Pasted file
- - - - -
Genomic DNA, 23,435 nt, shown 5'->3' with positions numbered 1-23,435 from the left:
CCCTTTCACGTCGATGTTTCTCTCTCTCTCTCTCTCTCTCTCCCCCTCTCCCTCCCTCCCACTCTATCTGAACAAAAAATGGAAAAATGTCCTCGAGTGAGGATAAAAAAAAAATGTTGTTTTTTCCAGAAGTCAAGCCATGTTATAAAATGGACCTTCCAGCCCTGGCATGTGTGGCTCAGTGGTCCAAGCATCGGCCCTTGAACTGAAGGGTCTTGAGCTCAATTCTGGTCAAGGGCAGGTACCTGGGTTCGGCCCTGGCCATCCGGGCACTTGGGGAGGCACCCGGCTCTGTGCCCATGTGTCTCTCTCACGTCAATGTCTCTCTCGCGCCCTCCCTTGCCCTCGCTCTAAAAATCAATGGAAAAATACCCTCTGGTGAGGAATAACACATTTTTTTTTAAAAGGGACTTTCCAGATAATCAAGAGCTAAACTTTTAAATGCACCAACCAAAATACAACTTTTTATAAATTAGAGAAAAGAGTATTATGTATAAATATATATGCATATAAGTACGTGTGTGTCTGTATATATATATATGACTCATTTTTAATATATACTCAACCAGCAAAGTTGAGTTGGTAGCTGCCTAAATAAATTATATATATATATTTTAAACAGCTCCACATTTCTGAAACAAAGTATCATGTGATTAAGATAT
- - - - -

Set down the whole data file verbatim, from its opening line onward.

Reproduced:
Genomic DNA, 23,435 nt, shown 5'->3' with positions numbered 1-23,435 from the left:
CCCTTTCACGTCGATGTTTCTCTCTCTCTCTCTCTCTCTCTCCCCCTCTCCCTCCCTCCCACTCTATCTGAACAAAAAATGGAAAAATGTCCTCGAGTGAGGATAAAAAAAAAATGTTGTTTTTTCCAGAAGTCAAGCCATGTTATAAAATGGACCTTCCAGCCCTGGCATGTGTGGCTCAGTGGTCCAAGCATCGGCCCTTGAACTGAAGGGTCTTGAGCTCAATTCTGGTCAAGGGCAGGTACCTGGGTTCGGCCCTGGCCATCCGGGCACTTGGGGAGGCACCCGGCTCTGTGCCCATGTGTCTCTCTCACGTCAATGTCTCTCTCGCGCCCTCCCTTGCCCTCGCTCTAAAAATCAATGGAAAAATACCCTCTGGTGAGGAATAACACATTTTTTTTTAAAAGGGACTTTCCAGATAATCAAGAGCTAAACTTTTAAATGCACCAACCAAAATACAACTTTTTATAAATTAGAGAAAAGAGTATTATGTATAAATATATATGCATATAAGTACGTGTGTGTCTGTATATATATATATGACTCATTTTTAATATATACTCAACCAGCAAAGTTGAGTTGGTAGCTGCCTAAATAAATTATATATATATATTTTAAACAGCTCCACATTTCTGAAACAAAGTATCATGTGATTAAGATAT